To achieve his stunning reorganization and consolidation of businesses in the late nineteenth century, J. P. Morgan

at times formed "a community of interest," comprised of a few handpicked directors.

Railroad companies controlled by J. P. Morgan sometimes issued watered stock, a practice that

kept investors happy but caused overcapitalization and debt for the railroads.

J. P. Morgan acquired the core of what would be the largest corporation in the world when he purchased

steel interests formerly controlled by Andrew Carnegie.

The Supreme Court used a novel interpretation of the Fourteenth Amendment to help big business near the end of the nineteenth century. The Court did this by

elevating property rights over all other rights.

After Reconstruction, the term solid South referred to

the states of the old Confederacy, which voted Democratic in every election for the next seventy years.

In the late nineteenth century, the notion that black men were a threat to white women in the South contributed significantly to

an increase in lynchings across the South.

Denied the right to vote during in the late nineteenth century, American women

found ways to affect the political process though the antilynching, suffrage, and temperance movements.

The presidents who served in the last part of the nineteenth century—Rutherford B. Hayes through William McKinley—

were overshadowed by business development and party politics at state and local levels.

In the last decades of the nineteenth century, national politics in the United States was dominated by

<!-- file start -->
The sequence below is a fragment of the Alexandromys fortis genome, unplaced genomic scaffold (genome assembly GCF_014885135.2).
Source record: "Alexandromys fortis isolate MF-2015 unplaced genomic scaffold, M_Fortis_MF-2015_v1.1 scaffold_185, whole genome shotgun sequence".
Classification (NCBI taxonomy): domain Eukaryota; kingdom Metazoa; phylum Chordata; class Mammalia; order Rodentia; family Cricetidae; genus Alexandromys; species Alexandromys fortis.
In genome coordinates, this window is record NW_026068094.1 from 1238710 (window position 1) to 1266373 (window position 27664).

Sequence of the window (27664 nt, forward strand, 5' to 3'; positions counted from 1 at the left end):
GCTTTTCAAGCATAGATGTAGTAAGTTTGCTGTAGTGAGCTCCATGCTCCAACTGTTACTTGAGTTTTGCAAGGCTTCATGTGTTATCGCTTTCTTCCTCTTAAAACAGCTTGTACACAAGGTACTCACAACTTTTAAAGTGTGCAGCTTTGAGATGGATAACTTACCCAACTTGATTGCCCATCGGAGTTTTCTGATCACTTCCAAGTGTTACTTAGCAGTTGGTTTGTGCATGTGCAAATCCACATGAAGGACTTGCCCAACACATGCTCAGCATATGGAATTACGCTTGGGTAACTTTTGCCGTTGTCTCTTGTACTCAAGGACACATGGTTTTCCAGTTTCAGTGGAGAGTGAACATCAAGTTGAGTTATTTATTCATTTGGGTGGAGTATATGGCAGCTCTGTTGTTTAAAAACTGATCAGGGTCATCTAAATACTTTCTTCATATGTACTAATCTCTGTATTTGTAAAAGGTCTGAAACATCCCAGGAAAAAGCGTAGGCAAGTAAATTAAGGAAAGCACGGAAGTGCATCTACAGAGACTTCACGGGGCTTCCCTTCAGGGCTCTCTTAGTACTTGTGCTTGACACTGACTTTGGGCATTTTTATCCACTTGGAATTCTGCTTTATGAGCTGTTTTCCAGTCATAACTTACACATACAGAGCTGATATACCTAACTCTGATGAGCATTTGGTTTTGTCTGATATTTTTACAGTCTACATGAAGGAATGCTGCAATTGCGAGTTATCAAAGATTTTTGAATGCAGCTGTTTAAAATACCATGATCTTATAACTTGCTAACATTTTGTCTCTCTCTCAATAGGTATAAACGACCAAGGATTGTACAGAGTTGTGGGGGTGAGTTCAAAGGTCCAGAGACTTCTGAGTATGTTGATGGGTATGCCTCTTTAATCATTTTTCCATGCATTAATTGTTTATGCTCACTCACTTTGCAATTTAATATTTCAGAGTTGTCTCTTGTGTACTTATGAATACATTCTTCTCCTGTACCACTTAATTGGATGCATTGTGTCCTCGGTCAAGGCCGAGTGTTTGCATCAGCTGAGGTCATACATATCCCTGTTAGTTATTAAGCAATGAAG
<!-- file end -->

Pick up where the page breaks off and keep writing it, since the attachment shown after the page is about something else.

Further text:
dynamic party bosses.

The Republican Party chose Ohioan James A. Garfield as its presidential candidate in 1880 because of his affiliation with

None of the above

The Pendleton Civil Service Act of 1883 established the Civil Service Commission and

made it impossible to remove people in civil service jobs for political reasons.

The president who lost the election at the end of his first term and was re-elected to a second term four years later was

Grover Cleveland

By the 1880s, the tariff posed a threat to America's prosperity because

it created a surplus that was not used to produce goods and services.

The Supreme Court's decision in Wabash v. Illinois (1886), which reversed its ruling in Munn v. Illinois (1877),

led to passage of the first federal law regulating the railroad industry.

The Interstate Commerce Commission, the nation's first federal regulatory agency,

was so weak in its early years that it served as little more than a historical precedent

Both the Interstate Commerce Act and the Sherman Antitrust Act

testified to the nation's growing willingness to use federal measures to intervene in big business on behalf of the public interest.

During the economic depression in the winter of 1894-95, president Grover Cleveland hoped to increase the nation's flagging gold reserves by

making a deal with a private group of bankers, headed by J. P. Morgan, to purchase gold abroad and supply it to the government.

At the end of the nineteenth century, the Brooklyn Bridge stood as a symbol of

the ascendancy of urban America.

Significant urban growth in the late nineteenth century meant that by 1900, more than one million people were living in

New York, Chicago, and Philadelphia.

The astonishing growth in urban population between 1870 and 1900 was largely the product of

the movement of people into cities from other areas of the country and from abroad.

The world economy at the turn of the twentieth century can best be described as

an industrial core, an agricultural domain, and a third world tied to the industrial core by economic colonialism.

In the 1870s, U.S. industrialists hired cheap labor from around the world because

railroad expansion and low steamship fares enabled immigrants to flock to America.

By 1900, the majority of immigrants to the United States